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Rivière des Martres
Country Canada
Province Quebec
Region Capitale-Nationale
Regional County Municipality Charlevoix and Charlevoix-Est
Municipalities Lac-Pikauba and Mont-Élie
Physical characteristics
Main source Lac des Loutres
596 m (1,955 ft)
47°42′48″N 70°59′41″W / 47.71339°N 70.99479°W / 47.71339; -70.99479
River mouth Malbaie River
240 m (790 ft)
47°52′10″N 70°29′12″W / 47.86944°N 70.48666°W / 47.86944; -70.48666
Length 15.8 km (9.8 mi)
Basin features
  • Left:
    (Upward from the mouth)
    • Discharge from a lake, discharge from a set of lakes including Malfait Lake, discharge from three small lakes, discharge from three lakes, two streams
  • Right:
    (Upward from the mouth)
    • Stream, discharge from two lakes
    • discharge from about fifteen lakes
    • including Lake Cobra
    • and Petit lac Long, stream
    • discharge from the lakes
    • du Coin and Perdrix
    • two streams
    • stream from Érables, two streams
    • discharge from lakes Rosa
    • à Jack and the Cross

The rivière des Martres (English: Marten's River) is a tributary of the west bank of the intermediate part of the Malbaie River, flowing in the administrative region of Capitale-Nationale, in the province from Quebec, to Canada. This watercourse crosses the regional county municipalities of:

  • Charlevoix Regional County Municipality: in the unorganized territory of Lac-Pikauba;
  • Charlevoix-Est: in the unorganized territory of Mont-Élie.

This watercourse crosses the Hautes-Gorges-de-la-Rivière-Malbaie National Park.

The upper part of this valley is served by a secondary forest road connecting west to the valley of the upper Malbaie river. The lower part does not have roads suitable for motor vehicles due to the mountainous terrain. Recreational and tourist activities constitute the main economic activities in this valley in the park area; forestry, second (in the Laurentides wildlife reserve, the upper part of the valley).

Because of the altitude, the surface of the Martres River is generally frozen from the end of November until the beginning of April; however, safe circulation on the ice is generally from the beginning of December until the end of March. The water level of the river varies with the seasons and the precipitation; the spring flood generally occurs in April.


The Martres river rises from the Lac de la Loutre (length: 0.7 kilometres (0.43 mi); altitude: 596 metres (1,955 ft)) landlocked between the mountains, located in a forest area in the territory not organized from Lac-Pikauba. The mouth of this small lake is located to the southwest, at:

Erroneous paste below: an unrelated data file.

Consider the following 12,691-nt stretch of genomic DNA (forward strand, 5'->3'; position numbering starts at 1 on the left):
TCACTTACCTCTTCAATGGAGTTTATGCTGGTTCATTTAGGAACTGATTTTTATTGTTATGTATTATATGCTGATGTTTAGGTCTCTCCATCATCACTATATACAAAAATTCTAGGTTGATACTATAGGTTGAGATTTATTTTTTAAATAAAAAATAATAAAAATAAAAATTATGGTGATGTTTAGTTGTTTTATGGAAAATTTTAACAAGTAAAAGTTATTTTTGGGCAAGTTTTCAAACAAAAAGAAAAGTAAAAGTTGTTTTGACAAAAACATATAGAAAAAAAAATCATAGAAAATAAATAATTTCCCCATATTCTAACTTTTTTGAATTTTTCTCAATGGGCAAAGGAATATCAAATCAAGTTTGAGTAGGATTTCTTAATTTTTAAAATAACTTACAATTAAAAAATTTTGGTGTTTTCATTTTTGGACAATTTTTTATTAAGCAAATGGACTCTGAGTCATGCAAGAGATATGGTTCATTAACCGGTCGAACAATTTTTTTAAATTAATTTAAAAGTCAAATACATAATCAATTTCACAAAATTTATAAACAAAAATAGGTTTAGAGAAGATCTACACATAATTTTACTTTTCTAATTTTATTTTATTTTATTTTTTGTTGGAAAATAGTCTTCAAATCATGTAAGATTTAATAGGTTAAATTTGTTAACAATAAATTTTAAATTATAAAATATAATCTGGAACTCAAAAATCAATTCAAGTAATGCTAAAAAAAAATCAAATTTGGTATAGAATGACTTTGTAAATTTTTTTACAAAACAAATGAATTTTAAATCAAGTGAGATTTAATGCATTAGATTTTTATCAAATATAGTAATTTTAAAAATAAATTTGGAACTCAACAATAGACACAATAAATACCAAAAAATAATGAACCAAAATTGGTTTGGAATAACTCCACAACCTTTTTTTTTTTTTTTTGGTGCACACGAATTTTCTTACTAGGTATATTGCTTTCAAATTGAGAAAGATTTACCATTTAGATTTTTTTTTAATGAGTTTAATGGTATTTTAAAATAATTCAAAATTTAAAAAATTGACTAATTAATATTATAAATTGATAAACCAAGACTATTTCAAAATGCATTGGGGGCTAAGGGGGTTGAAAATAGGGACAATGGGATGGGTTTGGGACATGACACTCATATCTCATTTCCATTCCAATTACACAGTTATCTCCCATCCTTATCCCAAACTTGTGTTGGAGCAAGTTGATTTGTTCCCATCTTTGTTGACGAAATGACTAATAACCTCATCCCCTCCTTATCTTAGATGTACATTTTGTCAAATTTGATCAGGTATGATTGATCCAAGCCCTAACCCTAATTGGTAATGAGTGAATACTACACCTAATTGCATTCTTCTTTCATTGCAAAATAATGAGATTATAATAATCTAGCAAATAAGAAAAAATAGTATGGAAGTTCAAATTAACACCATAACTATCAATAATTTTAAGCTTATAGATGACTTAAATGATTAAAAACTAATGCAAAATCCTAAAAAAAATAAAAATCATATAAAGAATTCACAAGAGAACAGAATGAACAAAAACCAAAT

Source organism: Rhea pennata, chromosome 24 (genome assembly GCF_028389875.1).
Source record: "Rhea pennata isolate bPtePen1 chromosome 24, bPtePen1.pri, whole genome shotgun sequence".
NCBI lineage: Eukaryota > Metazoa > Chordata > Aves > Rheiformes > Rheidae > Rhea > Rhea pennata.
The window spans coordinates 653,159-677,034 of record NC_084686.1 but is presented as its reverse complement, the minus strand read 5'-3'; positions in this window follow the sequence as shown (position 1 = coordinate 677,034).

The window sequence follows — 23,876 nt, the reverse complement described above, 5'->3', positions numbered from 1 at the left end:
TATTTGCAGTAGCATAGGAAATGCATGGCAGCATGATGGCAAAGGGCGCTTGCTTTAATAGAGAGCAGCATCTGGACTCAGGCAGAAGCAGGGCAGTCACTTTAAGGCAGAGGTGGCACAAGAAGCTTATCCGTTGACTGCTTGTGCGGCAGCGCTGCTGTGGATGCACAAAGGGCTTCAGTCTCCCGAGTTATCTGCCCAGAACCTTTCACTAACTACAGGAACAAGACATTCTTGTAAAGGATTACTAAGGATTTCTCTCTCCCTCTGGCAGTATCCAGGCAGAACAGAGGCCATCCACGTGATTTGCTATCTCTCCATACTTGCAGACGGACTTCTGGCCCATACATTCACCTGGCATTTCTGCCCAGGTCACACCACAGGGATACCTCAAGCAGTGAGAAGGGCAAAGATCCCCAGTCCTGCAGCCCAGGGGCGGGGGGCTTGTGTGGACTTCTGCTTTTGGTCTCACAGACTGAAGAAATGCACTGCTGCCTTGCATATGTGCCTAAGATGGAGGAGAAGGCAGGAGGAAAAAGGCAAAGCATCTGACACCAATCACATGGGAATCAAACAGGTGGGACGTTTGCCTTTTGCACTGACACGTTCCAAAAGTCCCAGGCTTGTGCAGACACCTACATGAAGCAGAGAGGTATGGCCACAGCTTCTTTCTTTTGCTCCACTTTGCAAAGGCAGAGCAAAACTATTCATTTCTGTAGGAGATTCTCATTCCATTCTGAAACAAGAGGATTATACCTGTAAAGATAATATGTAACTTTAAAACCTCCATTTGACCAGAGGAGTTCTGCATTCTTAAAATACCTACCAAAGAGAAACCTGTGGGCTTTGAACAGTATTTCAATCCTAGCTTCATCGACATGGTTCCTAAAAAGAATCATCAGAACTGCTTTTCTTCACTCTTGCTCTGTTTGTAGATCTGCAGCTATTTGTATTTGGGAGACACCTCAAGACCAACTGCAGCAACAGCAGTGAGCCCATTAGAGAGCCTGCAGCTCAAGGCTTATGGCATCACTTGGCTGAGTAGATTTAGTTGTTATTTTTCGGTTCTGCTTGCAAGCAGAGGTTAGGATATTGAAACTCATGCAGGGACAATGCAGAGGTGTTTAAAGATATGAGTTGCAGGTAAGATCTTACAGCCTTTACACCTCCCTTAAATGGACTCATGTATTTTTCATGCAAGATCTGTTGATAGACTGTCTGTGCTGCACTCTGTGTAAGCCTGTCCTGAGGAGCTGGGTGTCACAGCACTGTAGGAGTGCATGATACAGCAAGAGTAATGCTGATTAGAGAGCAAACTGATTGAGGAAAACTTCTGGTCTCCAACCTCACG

• 4.6 kilometres (2.9 mi) east of a curve in the upper part of the Malbaie River;
  • 1.5 kilometres (0.93 mi) south-east of Moreau Lake;
  • 3.8 kilometres (2.4 mi) south-west of Lac au Porc-Épic;
  • 14.4 kilometres (8.9 mi) north-west of the MRC limit;
  • 52.6 kilometres (32.7 mi) north of downtown Baie-Saint-Paul;
  • 12.5 kilometres (7.8 mi) west of the mouth of the Martres river.

From its source, the course of the Martres river descends on 15.8 kilometres (9.8 mi) in an increasingly steep valley with high cliffs, with a drop of 356 metres (1,168 ft), according to the following segments:

  • 5.2 kilometres (3.2 mi) to the east in an increasingly deep valley, forming a curve towards the north and entering the [[Hautes-Gorges-de-la-Rivière national park] Malbaie]] at the end of the segment (ie the last 0.8 kilometres (0.50 mi)), up to the Érables stream (coming from the south). Note: the Érables stream drains a set of bodies of water including lakes des Martres, Malfait, Boivin, Boulianne, des Érables and Thomas;
  • 4.4 kilometres (2.7 mi) the south-east by collecting the discharge (coming from the north) of an unidentified lake, the discharge (coming from the south) of two small lakes and the discharge (coming from the north) of three small lakes, up to the outlet (coming from the north) of a set of lakes including Lac de la Cuvette and Lac Malfait;
  • 1.5 kilometres (0.93 mi) south-east to the limit of the two RCMs where the course curves south to the outlet (coming from the north) of Lac Jean;
  • 2.5 kilometres (1.6 mi) first towards the south, bending towards the east to collect two discharges from lakes (one coming from the southwest, the other coming from the south), up to at the outlet (coming from the northwest) of two small lakes;
  • 2.2 kilometres (1.4 mi) towards the south-east forms a slight curve towards the south, then curving towards the south-east at the end of the segment, until its mouth.

The Martres river flows in a bend on the west bank of the Malbaie river, in the unorganized territory of Lac-Pikauba, in the Hautes-Gorges-de-la-Rivière-Malbaie National Park. This mouth is located at:

  • 1.7 kilometres (1.1 mi) northeast of a mountain peak (altitude: 807 metres (2,648 ft);
  • 9.4 kilometres (5.8 mi) south of a bend upstream on the Malbaie River;
  • 34.6 kilometres (21.5 mi) north-west of La Malbaie town center.

From the mouth of the Martres river, the current descends on 53.8 kilometres (33.4 mi) with a drop of 236 metres (774 ft) following the course of the Malbaie river which flows to La Malbaie in the St. Lawrence River.


This toponym has been known since at least the 1920s. It evokes the American marten, carnivorous mammal of the Mustelidae family, whose fur was much sought after. Since the mid-20th century, due to intensive logging and the increase in the acidity rate of lakes, this mammal has become rarer in this sector.

The toponym "Rivière des Martres" was formalized on December 5, 1968 at the Place Names Bank of the Commission de toponymie du Québec.


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